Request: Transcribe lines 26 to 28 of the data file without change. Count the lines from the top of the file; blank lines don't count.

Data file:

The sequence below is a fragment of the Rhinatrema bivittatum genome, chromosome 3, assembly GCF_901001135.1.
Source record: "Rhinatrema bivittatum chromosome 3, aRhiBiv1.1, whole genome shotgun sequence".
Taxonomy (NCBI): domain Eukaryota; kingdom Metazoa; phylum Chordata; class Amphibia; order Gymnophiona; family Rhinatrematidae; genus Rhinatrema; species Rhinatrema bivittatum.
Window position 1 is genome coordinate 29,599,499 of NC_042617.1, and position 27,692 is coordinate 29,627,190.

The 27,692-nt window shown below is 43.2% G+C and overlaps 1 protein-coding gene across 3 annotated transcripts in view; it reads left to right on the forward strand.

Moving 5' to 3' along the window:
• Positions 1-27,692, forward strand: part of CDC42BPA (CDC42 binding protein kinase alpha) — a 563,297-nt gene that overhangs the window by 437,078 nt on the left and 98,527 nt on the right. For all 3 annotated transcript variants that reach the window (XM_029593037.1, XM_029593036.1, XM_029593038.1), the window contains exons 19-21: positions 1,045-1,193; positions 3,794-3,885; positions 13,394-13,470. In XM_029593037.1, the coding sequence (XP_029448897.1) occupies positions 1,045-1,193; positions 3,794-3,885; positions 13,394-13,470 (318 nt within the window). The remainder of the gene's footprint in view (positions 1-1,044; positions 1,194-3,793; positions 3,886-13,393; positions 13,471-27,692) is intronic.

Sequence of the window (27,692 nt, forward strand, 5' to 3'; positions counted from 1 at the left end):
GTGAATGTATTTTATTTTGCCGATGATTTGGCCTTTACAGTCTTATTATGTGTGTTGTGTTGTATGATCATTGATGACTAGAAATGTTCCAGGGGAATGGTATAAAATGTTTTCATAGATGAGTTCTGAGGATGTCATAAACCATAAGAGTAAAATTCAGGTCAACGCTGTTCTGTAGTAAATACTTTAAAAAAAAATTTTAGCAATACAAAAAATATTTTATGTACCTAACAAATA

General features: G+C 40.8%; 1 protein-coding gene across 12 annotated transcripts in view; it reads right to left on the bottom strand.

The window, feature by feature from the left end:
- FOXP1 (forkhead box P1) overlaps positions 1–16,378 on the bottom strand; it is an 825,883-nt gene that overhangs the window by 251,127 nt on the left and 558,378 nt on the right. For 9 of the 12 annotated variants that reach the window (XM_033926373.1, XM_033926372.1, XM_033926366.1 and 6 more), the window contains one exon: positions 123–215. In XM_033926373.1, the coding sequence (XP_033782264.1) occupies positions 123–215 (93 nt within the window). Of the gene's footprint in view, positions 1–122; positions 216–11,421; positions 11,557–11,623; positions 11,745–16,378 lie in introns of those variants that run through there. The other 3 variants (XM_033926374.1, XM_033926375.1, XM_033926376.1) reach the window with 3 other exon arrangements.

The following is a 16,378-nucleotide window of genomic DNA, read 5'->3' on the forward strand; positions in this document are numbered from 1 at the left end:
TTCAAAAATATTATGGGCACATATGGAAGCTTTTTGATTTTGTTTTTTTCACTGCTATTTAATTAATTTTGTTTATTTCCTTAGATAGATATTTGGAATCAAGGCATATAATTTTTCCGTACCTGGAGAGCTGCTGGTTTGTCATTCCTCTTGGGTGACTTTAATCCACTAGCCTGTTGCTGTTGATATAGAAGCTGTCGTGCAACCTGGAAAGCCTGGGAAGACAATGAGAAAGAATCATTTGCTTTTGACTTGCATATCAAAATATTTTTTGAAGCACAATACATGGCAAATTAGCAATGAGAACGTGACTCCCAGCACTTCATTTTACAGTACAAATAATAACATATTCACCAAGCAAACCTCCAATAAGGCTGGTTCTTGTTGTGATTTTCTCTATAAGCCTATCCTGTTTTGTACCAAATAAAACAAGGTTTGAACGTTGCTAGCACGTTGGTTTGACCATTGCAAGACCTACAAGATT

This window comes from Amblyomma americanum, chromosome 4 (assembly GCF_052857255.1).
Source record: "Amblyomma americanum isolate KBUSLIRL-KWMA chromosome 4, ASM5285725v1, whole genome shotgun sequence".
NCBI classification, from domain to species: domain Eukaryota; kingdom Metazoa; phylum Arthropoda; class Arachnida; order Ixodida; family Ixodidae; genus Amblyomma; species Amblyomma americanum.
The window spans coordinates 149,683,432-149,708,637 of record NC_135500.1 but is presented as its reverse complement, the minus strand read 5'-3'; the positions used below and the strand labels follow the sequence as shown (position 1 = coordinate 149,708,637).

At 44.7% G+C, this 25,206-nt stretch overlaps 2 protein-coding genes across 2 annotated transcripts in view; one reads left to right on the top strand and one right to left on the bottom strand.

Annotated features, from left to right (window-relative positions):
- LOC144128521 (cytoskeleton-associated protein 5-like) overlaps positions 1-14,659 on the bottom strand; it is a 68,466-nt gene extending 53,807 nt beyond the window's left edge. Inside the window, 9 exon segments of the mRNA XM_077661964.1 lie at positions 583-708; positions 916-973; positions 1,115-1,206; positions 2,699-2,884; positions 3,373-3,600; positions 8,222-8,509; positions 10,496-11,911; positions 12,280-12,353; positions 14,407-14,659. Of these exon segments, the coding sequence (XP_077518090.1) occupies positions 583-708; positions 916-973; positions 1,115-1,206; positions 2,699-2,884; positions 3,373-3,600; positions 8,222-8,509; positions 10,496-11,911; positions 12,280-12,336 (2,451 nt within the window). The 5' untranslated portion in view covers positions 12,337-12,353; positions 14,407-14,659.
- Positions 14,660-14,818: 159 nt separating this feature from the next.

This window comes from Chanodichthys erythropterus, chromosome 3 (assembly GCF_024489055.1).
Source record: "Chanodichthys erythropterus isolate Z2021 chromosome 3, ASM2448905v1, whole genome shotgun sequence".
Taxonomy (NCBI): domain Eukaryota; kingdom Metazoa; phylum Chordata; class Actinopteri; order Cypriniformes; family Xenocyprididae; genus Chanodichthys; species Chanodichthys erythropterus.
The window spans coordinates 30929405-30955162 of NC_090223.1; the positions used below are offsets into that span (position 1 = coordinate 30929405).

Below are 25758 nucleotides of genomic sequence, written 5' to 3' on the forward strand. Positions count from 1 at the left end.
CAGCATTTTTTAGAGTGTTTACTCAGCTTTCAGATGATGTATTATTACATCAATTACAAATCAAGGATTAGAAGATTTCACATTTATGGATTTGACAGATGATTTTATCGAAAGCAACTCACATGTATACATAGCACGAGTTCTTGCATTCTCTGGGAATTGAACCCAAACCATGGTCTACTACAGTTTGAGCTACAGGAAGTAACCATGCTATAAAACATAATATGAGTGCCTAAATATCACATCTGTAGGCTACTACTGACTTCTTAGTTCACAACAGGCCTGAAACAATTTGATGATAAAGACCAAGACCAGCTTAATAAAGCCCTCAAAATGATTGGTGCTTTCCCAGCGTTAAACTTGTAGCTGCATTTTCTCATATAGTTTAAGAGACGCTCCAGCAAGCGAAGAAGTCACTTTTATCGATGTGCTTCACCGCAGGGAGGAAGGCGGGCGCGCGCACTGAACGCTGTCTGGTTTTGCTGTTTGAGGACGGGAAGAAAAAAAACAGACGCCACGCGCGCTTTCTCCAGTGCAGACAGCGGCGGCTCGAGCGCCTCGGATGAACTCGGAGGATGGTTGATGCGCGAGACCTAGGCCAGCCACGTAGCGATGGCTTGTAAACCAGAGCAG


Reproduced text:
The window spans coordinates 30929405-30955162 of NC_090223.1; the positions used below are offsets into that span (position 1 = coordinate 30929405).

Below are 25758 nucleotides of genomic sequence, written 5' to 3' on the forward strand. Positions count from 1 at the left end.
CAGCATTTTTTAGAGTGTTTACTCAGCTTTCAGATGATGTATTATTACATCAATTACAAATCAAGGATTAGAAGATTTCACATTTATGGATTTGACAGATGATTTTATCGAAAGCAACTCACATGTATACATAGCACGAGTTCTTGCATTCTCTGGGAATTGAACCCAAACCATGGTCTACTACAGTTTGAGCTACAGGAAGTAACCATGCTATAAAACATAATATGAGTGCCTAAATATCACATCTGTAGGCTACTACTGACTTCTTAGTTCACAACAGGCCTGAAACAATTTGATGATAAAGACCAAGACCAGCTTAATAAAGCCCTCAAAATGATTGGTGCTTTCCCAGCGTTAAACTTGTAGCTGCATTTTCTCATATAGTTTAAGAGACGCTCCAGCAAGCGAAGAAGTCACTTTTATCGATGTGCTTCACCGCAGGGAGGAAGGCGGGCGCGCGCACTGAACGCTGTCTGGTTTTGCTGTTTGAGGACGGGAAGAAAAAAAACAGACGCCACGCGCGCTTTCTCCAGTGCAGACAGCGGCGGCTCGAGCGCCTCGGATGAACTCGGAGGATGGTTGATGCGCGAGACCTAGGCCAGCCACGTAGCGATGGCTTGTAAACCAGAGCAG